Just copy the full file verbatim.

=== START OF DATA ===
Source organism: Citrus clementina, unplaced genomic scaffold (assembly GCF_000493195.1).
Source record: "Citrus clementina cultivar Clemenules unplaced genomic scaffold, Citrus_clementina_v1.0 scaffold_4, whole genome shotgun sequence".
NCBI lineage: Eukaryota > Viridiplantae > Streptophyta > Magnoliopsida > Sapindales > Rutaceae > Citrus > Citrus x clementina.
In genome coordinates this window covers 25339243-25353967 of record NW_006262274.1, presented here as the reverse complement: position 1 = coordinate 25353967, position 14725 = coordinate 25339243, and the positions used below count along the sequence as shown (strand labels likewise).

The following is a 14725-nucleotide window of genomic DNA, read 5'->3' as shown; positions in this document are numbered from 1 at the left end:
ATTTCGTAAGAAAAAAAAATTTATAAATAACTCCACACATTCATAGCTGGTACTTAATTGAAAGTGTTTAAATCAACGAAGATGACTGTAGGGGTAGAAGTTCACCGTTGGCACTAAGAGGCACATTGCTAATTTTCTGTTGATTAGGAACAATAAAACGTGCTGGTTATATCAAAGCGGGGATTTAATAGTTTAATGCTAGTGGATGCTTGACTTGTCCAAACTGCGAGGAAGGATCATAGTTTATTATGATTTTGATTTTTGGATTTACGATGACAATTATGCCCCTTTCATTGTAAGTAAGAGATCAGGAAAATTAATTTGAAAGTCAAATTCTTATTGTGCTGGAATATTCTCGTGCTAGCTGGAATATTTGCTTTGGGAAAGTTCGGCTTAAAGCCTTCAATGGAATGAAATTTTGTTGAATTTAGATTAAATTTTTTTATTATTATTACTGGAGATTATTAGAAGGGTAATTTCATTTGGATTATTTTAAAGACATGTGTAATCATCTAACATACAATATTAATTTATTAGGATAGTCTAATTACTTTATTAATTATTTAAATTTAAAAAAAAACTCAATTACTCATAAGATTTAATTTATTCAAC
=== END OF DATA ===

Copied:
Source organism: Citrus clementina, unplaced genomic scaffold (assembly GCF_000493195.1).
Source record: "Citrus clementina cultivar Clemenules unplaced genomic scaffold, Citrus_clementina_v1.0 scaffold_4, whole genome shotgun sequence".
NCBI lineage: Eukaryota > Viridiplantae > Streptophyta > Magnoliopsida > Sapindales > Rutaceae > Citrus > Citrus x clementina.
In genome coordinates this window covers 25339243-25353967 of record NW_006262274.1, presented here as the reverse complement: position 1 = coordinate 25353967, position 14725 = coordinate 25339243, and the positions used below count along the sequence as shown (strand labels likewise).

The following is a 14725-nucleotide window of genomic DNA, read 5'->3' as shown; positions in this document are numbered from 1 at the left end:
ATTTCGTAAGAAAAAAAAATTTATAAATAACTCCACACATTCATAGCTGGTACTTAATTGAAAGTGTTTAAATCAACGAAGATGACTGTAGGGGTAGAAGTTCACCGTTGGCACTAAGAGGCACATTGCTAATTTTCTGTTGATTAGGAACAATAAAACGTGCTGGTTATATCAAAGCGGGGATTTAATAGTTTAATGCTAGTGGATGCTTGACTTGTCCAAACTGCGAGGAAGGATCATAGTTTATTATGATTTTGATTTTTGGATTTACGATGACAATTATGCCCCTTTCATTGTAAGTAAGAGATCAGGAAAATTAATTTGAAAGTCAAATTCTTATTGTGCTGGAATATTCTCGTGCTAGCTGGAATATTTGCTTTGGGAAAGTTCGGCTTAAAGCCTTCAATGGAATGAAATTTTGTTGAATTTAGATTAAATTTTTTTATTATTATTACTGGAGATTATTAGAAGGGTAATTTCATTTGGATTATTTTAAAGACATGTGTAATCATCTAACATACAATATTAATTTATTAGGATAGTCTAATTACTTTATTAATTATTTAAATTTAAAAAAAAACTCAATTACTCATAAGATTTAATTTATTCAAC